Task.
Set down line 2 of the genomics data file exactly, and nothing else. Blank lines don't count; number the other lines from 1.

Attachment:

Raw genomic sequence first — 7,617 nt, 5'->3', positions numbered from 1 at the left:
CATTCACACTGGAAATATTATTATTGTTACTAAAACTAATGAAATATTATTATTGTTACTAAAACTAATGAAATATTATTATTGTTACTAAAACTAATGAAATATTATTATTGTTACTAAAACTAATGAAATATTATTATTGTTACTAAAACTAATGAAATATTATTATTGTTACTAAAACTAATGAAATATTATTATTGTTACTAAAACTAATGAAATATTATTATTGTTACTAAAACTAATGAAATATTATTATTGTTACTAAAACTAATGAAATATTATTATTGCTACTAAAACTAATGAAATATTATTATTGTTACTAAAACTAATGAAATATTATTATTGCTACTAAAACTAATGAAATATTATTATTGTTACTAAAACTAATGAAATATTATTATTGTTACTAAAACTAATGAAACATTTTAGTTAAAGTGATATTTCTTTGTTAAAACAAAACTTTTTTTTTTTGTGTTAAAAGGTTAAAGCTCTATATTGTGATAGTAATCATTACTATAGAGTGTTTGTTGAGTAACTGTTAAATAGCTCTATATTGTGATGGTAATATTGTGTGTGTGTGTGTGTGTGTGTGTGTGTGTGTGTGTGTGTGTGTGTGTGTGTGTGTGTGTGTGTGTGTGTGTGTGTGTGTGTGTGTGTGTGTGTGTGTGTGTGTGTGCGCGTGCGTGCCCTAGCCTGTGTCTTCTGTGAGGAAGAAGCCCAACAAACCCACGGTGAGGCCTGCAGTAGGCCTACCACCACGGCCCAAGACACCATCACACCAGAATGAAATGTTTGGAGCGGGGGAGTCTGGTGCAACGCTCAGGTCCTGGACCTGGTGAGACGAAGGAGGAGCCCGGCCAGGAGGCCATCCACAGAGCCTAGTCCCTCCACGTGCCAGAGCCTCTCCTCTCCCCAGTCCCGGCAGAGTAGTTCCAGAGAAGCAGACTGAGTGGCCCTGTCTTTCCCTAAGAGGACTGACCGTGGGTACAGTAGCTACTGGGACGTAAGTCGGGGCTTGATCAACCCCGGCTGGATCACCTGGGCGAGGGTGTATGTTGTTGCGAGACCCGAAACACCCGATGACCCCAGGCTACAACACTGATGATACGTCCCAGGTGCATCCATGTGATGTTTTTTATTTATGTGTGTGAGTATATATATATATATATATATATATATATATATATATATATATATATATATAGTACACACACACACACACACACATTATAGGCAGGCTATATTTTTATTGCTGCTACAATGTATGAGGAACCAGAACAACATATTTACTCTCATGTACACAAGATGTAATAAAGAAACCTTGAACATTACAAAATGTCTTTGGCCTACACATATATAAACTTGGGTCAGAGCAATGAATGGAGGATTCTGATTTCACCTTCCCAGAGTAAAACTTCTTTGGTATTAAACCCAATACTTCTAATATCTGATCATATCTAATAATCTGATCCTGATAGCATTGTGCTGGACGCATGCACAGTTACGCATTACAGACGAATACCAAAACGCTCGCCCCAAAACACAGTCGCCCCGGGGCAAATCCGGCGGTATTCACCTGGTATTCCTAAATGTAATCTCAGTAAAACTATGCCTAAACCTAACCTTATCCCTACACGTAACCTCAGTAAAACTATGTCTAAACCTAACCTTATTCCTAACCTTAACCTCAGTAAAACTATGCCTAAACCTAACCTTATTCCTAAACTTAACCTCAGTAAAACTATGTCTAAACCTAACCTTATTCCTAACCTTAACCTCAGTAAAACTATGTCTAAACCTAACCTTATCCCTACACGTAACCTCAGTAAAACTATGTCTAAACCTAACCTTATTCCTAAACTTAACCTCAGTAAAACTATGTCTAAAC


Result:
CATTCACACTGGAAATATTATTATTGTTACTAAAACTAATGAAATATTATTATTGTTACTAAAACTAATGAAATATTATTATTGTTACTAAAACTAATGAAATATTATTATTGTTACTAAAACTAATGAAATATTATTATTGTTACTAAAACTAATGAAATATTATTATTGTTACTAAAACTAATGAAATATTATTATTGTTACTAAAACTAATGAAATATTATTATTGTTACTAAAACTAATGAAATATTATTATTGTTACTAAAACTAATGAAATATTATTATTGCTACTAAAACTAATGAAATATTATTATTGTTACTAAAACTAATGAAATATTATTATTGCTACTAAAACTAATGAAATATTATTATTGTTACTAAAACTAATGAAATATTATTATTGTTACTAAAACTAATGAAACATTTTAGTTAAAGTGATATTTCTTTGTTAAAACAAAACTTTTTTTTTTTGTGTTAAAAGGTTAAAGCTCTATATTGTGATAGTAATCATTACTATAGAGTGTTTGTTGAGTAACTGTTAAATAGCTCTATATTGTGATGGTAATATTGTGTGTGTGTGTGTGTGTGTGTGTGTGTGTGTGTGTGTGTGTGTGTGTGTGTGTGTGTGTGTGTGTGTGTGTGTGTGTGTGTGTGTGTGTGTGTGTGTGTGTGTGTGCGCGTGCGTGCCCTAGCCTGTGTCTTCTGTGAGGAAGAAGCCCAACAAACCCACGGTGAGGCCTGCAGTAGGCCTACCACCACGGCCCAAGACACCATCACACCAGAATGAAATGTTTGGAGCGGGGGAGTCTGGTGCAACGCTCAGGTCCTGGACCTGGTGAGACGAAGGAGGAGCCCGGCCAGGAGGCCATCCACAGAGCCTAGTCCCTCCACGTGCCAGAGCCTCTCCTCTCCCCAGTCCCGGCAGAGTAGTTCCAGAGAAGCAGACTGAGTGGCCCTGTCTTTCCCTAAGAGGACTGACCGTGGGTACAGTAGCTACTGGGACGTAAGTCGGGGCTTGATCAACCCCGGCTGGATCACCTGGGCGAGGGTGTATGTTGTTGCGAGACCCGAAACACCCGATGACCCCAGGCTACAACACTGATGATACGTCCCAGGTGCATCCATGTGATGTTTTTTATTTATGTGTGTGAGTATATATATATATATATATATATATATATATATATATATATATATATATATAGTACACACACACACACACACACATTATAGGCAGGCTATATTTTTATTGCTGCTACAATGTATGAGGAACCAGAACAACATATTTACTCTCATGTACACAAGATGTAATAAAGAAACCTTGAACATTACAAAATGTCTTTGGCCTACACATATATAAACTTGGGTCAGAGCAATGAATGGAGGATTCTGATTTCACCTTCCCAGAGTAAAACTTCTTTGGTATTAAACCCAATACTTCTAATATCTGATCATATCTAATAATCTGATCCTGATAGCATTGTGCTGGACGCATGCACAGTTACGCATTACAGACGAATACCAAAACGCTCGCCCCAAAACACAGTCGCCCCGGGGCAAATCCGGCGGTATTCACCTGGTATTCCTAAATGTAATCTCAGTAAAACTATGCCTAAACCTAACCTTATCCCTACACGTAACCTCAGTAAAACTATGTCTAAACCTAACCTTATTCCTAACCTTAACCTCAGTAAAACTATGCCTAAACCTAACCTTATTCCTAAACTTAACCTCAGTAAAACTATGTCTAAACCTAACCTTATTCCTAACCTTAACCTCAGTAAAACTATGTCTAAACCTAACCTTATCCCTACACGTAACCTCAGTAAAACTATGTCTAAACCTAACCTTATTCCTAAACTTAACCTCAGTAAAACTATGTCTAAAC